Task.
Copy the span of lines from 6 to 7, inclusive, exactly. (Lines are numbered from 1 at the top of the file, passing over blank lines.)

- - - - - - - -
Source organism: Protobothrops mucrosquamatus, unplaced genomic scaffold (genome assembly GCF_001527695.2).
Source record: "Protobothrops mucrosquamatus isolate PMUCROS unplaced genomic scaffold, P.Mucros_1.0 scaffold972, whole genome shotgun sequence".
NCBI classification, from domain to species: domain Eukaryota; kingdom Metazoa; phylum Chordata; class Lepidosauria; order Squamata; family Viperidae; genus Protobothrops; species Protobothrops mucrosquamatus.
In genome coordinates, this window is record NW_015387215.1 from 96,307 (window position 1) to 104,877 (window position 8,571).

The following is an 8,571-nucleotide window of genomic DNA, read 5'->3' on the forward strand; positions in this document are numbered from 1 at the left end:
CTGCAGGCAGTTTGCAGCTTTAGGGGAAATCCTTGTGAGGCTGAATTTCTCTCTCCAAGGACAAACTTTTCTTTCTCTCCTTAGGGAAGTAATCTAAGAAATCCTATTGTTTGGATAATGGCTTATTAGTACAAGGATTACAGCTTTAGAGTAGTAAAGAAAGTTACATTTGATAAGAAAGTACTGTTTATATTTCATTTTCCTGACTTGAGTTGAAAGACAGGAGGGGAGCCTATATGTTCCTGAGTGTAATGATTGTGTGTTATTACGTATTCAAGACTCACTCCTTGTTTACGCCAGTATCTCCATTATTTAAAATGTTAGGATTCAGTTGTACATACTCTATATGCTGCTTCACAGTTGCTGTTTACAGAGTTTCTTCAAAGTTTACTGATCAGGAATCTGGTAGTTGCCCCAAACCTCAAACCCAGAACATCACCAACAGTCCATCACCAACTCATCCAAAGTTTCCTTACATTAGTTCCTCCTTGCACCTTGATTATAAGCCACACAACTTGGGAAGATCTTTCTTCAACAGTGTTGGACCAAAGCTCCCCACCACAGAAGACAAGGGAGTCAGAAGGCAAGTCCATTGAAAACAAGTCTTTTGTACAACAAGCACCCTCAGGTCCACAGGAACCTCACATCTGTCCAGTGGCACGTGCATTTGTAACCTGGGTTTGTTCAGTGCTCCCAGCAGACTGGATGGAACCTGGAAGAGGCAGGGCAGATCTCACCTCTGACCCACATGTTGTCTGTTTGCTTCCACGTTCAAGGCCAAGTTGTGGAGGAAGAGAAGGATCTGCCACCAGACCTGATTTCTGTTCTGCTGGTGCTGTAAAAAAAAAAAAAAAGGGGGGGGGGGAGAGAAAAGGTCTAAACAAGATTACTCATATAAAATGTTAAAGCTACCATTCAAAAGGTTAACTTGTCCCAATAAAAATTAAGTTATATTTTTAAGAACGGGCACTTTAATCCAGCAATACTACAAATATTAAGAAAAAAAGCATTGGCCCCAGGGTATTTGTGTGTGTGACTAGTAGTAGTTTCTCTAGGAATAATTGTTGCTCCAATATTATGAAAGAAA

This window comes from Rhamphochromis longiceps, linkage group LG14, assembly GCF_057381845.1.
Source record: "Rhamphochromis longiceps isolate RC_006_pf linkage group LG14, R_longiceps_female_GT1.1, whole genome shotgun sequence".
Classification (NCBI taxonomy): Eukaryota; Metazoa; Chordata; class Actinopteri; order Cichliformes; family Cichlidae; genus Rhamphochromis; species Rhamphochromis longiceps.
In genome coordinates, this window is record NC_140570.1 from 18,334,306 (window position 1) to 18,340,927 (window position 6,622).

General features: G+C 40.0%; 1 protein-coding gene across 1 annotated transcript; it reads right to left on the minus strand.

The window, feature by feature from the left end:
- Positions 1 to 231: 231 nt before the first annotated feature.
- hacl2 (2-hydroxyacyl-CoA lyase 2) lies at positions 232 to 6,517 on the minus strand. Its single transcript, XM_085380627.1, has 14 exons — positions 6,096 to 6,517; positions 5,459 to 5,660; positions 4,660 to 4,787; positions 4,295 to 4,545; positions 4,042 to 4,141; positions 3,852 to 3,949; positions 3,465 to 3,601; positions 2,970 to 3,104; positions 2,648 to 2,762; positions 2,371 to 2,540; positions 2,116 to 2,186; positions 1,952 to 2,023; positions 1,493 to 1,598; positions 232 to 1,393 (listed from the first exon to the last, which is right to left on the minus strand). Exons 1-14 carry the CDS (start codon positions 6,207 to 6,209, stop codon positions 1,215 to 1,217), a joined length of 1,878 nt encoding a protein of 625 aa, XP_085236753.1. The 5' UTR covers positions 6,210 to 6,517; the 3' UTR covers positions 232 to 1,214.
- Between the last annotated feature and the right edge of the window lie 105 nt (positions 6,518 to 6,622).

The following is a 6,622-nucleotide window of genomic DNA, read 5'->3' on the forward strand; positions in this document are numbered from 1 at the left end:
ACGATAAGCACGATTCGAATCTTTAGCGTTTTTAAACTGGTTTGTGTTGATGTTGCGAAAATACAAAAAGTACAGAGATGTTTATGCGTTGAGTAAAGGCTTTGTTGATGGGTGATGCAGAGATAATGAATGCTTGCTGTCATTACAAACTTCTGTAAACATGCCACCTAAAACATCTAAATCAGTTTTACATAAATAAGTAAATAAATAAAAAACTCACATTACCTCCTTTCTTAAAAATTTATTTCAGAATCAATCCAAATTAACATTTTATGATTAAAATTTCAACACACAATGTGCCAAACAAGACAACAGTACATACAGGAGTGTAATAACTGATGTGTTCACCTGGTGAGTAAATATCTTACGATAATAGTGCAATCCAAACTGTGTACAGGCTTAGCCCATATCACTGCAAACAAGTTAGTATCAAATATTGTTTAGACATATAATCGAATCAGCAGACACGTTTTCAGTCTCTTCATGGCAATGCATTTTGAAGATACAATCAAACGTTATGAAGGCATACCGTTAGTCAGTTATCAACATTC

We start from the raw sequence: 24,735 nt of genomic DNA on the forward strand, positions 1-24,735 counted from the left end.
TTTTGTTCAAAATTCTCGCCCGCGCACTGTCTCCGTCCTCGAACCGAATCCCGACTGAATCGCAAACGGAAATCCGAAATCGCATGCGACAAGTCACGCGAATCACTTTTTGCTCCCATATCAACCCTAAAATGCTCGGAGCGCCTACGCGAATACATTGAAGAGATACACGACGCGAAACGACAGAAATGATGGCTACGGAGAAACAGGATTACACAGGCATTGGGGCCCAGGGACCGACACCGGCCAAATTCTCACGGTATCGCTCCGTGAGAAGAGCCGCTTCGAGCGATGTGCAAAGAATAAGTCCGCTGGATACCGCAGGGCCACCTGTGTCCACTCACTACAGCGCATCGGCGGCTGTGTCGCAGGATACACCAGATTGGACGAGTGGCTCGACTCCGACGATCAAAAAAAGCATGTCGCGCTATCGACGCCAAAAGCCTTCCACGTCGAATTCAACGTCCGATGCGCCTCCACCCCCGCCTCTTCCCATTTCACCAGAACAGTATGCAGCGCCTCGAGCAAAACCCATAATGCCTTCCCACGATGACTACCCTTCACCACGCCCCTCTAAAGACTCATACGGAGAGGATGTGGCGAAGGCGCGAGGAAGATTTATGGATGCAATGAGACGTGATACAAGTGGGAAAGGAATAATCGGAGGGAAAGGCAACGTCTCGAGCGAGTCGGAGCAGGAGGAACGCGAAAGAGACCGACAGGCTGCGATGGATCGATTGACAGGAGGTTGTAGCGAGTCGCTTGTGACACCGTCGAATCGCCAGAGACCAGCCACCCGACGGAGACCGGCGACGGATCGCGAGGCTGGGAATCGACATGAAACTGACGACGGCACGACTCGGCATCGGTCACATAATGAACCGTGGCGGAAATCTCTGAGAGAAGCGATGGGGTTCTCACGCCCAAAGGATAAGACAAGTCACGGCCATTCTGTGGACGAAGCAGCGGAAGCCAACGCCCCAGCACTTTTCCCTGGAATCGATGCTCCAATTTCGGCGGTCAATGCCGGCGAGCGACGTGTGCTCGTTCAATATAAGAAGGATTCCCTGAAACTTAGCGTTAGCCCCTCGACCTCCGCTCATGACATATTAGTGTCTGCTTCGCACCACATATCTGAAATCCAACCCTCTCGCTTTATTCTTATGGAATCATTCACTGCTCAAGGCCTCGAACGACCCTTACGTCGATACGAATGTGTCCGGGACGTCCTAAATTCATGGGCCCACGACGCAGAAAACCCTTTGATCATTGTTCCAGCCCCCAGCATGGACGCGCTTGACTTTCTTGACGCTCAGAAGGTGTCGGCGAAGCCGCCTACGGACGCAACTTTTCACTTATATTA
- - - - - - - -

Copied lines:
CTGCAGGCAGTTTGCAGCTTTAGGGGAAATCCTTGTGAGGCTGAATTTCTCTCTCCAAGGACAAACTTTTCTTTCTCTCCTTAGGGAAGTAATCTAAGAAATCCTATTGTTTGGATAATGGCTTATTAGTACAAGGATTACAGCTTTAGAGTAGTAAAGAAAGTTACATTTGATAAGAAAGTACTGTTTATATTTCATTTTCCTGACTTGAGTTGAAAGACAGGAGGGGAGCCTATATGTTCCTGAGTGTAATGATTGTGTGTTATTACGTATTCAAGACTCACTCCTTGTTTACGCCAGTATCTCCATTATTTAAAATGTTAGGATTCAGTTGTACATACTCTATATGCTGCTTCACAGTTGCTGTTTACAGAGTTTCTTCAAAGTTTACTGATCAGGAATCTGGTAGTTGCCCCAAACCTCAAACCCAGAACATCACCAACAGTCCATCACCAACTCATCCAAAGTTTCCTTACATTAGTTCCTCCTTGCACCTTGATTATAAGCCACACAACTTGGGAAGATCTTTCTTCAACAGTGTTGGACCAAAGCTCCCCACCACAGAAGACAAGGGAGTCAGAAGGCAAGTCCATTGAAAACAAGTCTTTTGTACAACAAGCACCCTCAGGTCCACAGGAACCTCACATCTGTCCAGTGGCACGTGCATTTGTAACCTGGGTTTGTTCAGTGCTCCCAGCAGACTGGATGGAACCTGGAAGAGGCAGGGCAGATCTCACCTCTGACCCACATGTTGTCTGTTTGCTTCCACGTTCAAGGCCAAGTTGTGGAGGAAGAGAAGGATCTGCCACCAGACCTGATTTCTGTTCTGCTGGTGCTGTAAAAAAAAAAAAAAAGGGGGGGGGGGAGAGAAAAGGTCTAAACAAGATTACTCATATAAAATGTTAAAGCTACCATTCAAAAGGTTAACTTGTCCCAATAAAAATTAAGTTATATTTTTAAGAACGGGCACTTTAATCCAGCAATACTACAAATATTAAGAAAAAAAGCATTGGCCCCAGGGTATTTGTGTGTGTGACTAGTAGTAGTTTCTCTAGGAATAATTGTTGCTCCAATATTATGAAAGAAA

This window comes from Rhamphochromis longiceps, linkage group LG14, assembly GCF_057381845.1.